One of the grandfathers of modern navigation Gerardus Mercator is being rightly celebrated in Google Doodle form today in honour of his 503rd birthday.
|The Google Doodle - a stylised Google logo - in honour of cartographer, philosopher and mathematician Gerardus Mercator on internet search giant Google’s homepage|
Born in modern-day Belgium in 1512, Mercator in his adult life was what would be called today a ‘cartiophile’ – lover of maps. Despite spending his days earning his keep as a craftsman creating mathematical instruments, he would spend much of his spare time working on his own map creations.
ORBIS TERRAE COMPENDIOSA DESCRIPTIO, From Atlas sive Cormographicae Meditationes de Fabrica Mundi et Fabricati Figura, Mercator's heirs, 1602.
While Mercator’s legacy lays him claim as the person who coined the term ‘atlas’ as a collection of maps, arguably his greatest achievement was the development of a whole new means of nautical navigation, that being the inclusion of longitude and latitude lines to give sailors a better representation of their current bearing.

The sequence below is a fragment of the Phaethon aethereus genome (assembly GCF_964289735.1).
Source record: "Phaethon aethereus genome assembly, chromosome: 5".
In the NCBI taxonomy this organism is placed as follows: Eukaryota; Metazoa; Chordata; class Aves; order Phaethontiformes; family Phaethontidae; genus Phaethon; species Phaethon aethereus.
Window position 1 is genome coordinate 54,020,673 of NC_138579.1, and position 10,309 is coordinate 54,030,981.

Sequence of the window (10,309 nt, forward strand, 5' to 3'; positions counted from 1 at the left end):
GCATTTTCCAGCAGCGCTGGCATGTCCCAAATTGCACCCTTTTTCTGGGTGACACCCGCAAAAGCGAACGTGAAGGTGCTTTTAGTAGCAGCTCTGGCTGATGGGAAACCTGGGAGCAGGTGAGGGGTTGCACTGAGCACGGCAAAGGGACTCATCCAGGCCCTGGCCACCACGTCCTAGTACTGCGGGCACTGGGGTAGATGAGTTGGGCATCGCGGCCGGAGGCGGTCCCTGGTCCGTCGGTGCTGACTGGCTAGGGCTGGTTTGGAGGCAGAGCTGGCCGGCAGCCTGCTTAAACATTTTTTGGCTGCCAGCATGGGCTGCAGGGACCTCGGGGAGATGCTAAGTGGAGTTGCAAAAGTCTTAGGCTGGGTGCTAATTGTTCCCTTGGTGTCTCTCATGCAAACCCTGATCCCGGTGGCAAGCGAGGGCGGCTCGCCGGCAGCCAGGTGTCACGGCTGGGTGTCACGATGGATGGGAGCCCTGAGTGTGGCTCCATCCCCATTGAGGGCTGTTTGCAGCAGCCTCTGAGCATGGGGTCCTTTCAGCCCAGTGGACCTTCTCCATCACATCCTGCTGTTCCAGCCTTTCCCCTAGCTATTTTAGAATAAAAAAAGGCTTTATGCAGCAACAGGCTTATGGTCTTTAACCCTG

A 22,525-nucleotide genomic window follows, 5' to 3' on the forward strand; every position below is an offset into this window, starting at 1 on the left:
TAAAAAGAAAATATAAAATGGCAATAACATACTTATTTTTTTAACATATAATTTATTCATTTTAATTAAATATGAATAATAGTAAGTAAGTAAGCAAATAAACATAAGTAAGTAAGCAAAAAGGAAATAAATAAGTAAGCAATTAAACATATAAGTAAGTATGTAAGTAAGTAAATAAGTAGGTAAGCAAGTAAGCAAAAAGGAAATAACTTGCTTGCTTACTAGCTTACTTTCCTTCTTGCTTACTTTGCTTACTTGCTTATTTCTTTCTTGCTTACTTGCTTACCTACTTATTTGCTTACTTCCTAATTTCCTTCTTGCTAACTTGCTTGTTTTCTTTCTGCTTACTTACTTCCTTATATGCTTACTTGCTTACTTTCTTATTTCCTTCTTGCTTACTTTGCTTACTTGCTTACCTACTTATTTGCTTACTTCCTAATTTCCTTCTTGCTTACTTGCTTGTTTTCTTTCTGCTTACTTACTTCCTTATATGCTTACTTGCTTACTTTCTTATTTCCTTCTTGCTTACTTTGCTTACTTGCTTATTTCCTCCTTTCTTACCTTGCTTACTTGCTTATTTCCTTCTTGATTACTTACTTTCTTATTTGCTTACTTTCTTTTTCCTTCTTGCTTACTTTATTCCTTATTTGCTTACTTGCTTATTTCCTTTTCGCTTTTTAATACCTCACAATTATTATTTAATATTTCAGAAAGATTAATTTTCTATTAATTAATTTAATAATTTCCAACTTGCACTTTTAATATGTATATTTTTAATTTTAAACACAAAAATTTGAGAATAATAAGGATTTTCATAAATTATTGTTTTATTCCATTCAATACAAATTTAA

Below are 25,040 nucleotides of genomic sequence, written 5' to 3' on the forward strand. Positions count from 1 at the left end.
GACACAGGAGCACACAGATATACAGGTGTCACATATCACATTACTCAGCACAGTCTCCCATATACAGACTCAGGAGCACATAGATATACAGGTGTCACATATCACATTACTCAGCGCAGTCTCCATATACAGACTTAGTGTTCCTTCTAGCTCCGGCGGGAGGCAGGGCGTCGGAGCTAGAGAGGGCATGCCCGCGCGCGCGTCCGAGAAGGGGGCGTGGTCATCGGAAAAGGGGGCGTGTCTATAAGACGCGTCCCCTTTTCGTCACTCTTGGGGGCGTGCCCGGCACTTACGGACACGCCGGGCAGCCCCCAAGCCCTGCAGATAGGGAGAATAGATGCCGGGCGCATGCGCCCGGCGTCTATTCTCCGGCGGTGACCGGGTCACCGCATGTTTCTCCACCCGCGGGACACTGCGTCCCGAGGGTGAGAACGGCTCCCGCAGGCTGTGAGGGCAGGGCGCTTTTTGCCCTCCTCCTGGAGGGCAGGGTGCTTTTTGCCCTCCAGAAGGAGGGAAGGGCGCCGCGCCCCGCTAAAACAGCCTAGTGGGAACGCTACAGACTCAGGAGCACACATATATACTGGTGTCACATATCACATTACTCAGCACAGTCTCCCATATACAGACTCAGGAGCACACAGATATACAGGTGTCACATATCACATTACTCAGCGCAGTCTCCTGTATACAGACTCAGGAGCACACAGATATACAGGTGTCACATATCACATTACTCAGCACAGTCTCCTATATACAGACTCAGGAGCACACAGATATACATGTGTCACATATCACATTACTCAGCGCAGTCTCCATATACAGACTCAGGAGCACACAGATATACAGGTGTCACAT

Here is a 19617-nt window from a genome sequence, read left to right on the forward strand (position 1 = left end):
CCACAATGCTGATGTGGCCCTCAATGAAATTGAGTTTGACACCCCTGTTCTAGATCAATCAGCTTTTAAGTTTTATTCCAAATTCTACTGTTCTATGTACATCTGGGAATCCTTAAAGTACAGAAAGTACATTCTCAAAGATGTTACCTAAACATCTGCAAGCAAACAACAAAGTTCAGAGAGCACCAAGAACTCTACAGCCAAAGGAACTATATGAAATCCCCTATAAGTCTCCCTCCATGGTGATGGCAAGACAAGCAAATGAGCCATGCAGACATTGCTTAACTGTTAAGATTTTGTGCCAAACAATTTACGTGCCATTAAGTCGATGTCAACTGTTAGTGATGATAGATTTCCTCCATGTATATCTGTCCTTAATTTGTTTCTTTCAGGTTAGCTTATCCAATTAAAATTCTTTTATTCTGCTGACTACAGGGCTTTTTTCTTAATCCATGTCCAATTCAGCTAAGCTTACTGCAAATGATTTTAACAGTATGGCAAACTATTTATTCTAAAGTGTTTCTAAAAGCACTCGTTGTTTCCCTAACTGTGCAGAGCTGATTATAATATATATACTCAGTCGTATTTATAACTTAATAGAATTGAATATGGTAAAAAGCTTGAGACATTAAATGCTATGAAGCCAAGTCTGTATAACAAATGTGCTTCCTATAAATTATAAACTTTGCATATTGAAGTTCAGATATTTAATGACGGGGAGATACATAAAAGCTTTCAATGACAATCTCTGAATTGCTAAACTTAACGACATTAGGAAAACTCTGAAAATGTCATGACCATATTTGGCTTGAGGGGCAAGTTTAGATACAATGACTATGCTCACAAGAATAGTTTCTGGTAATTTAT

As Mercator grew older – much longer than what would have been common at the time – he teamed up with a man named Abraham Ortelius to compile the first world atlas in 1570 known as the Theatrum Orbis Terrarum.
Of course, the atlas was only a representation of what was thought to be the world at that time.
Before he died in 1594, at the age of 82, Mercator went on to become the world’s leading maker of globes, 22 of which are still in existence today.